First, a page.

Bra Fit Process

WHAT MAKES A GOOD SPORTS BRA?

Support 
If you're a small- or medium-breasted woman (A to B cup), a compression style bra will offer support and comfort. Or if you prefer, you can choose a bra that offers encapsulation for shaping as well as support.
 
If you're a larger-breasted woman (C to DD cup) you may find encapsulating styles that separate and support your breasts more comfortable and more supportive than compression bras. For maximum support, choose a sport bra that does both.
 
Also, different activities result in different degrees of movement. The higher the impact level, the more support you'll need.
 
Comfort
Try on different styles to find out what you like best. A good sport bra should feel comfortable, stay in place, and not chafe. The straps should not dig into the shoulders and the band around the lower chest should not shift or bind.
 
Do jumping jacks, run in place, and swing your arms side to side to make sure what feels good is comfortable and supportive when you're in motion. Keep in mind that a good sport bra should fit more snugly than a lingerie bra to provide you with support, but should not be uncomfortable or restrict movement or breathing.
Moisture Control and Breathability
A good sport bra will wick sweat away from the skin and then dry quickly. It will be breathable, allowing perspiration and excess heat to pass through. A good sport bra will keep you cool and dry when it's hot, and dry and warm when it's cold.
 
WHAT IS YOUR BRA SIZE?

60% to 80% of women wear the wrong bra size. Weight loss, weight gain and pregnancy are some of the factors that can change your breast size and shape. It may be time to remeasure to ensure you get the best fit and, ultimately, the best support.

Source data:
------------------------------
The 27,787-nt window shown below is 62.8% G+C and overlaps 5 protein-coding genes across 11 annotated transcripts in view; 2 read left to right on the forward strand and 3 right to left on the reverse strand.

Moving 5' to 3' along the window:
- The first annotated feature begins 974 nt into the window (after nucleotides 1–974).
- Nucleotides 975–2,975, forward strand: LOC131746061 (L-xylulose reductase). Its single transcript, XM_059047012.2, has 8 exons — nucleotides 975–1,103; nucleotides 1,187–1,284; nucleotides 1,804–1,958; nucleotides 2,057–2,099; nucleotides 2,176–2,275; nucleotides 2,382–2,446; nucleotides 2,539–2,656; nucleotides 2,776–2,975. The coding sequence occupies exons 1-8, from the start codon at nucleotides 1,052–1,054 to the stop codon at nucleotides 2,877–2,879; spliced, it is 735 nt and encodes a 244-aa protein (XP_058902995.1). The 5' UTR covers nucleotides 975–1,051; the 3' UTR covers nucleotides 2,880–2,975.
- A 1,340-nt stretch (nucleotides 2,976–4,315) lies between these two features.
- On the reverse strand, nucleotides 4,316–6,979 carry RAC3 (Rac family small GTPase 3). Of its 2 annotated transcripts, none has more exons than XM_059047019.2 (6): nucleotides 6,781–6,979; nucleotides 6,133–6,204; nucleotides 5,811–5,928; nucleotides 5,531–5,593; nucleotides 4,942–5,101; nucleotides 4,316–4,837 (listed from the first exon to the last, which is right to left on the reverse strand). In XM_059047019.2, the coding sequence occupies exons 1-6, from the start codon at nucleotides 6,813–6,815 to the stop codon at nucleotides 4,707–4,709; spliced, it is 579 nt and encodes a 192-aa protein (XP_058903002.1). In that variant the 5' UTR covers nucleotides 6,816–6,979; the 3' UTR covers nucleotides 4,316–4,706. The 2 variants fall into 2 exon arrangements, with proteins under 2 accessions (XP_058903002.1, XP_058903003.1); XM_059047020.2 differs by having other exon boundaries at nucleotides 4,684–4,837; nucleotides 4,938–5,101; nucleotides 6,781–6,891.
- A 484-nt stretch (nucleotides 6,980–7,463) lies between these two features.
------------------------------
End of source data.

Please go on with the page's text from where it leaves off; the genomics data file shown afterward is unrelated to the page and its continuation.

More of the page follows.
Step One:
Measure snugly around your rib cage, just underneath your breasts. It should feel tight, but not restrictive. Be sure that the tape measure lies straight all the way around.
 
Add 5 inches to your rib cage measurement, then round to the nearest even number. This is your band measurement.

Step Two:
Measure loosely around the fullest part of your bust, keeping the tape measure straight all the way around. Round this measurement to the nearest whole number.

Subtract your band measurement from Step One from your bust measurement in Step Two. The difference between the two determines your cup size.

1 = A Cup
2 = B Cup
3 = C Cup
4 = D Cup
5 = DD Cup

It can be difficult to measure yourself. The process itself is not an exact science. Let one of our trained female team members professionally and properly fit you.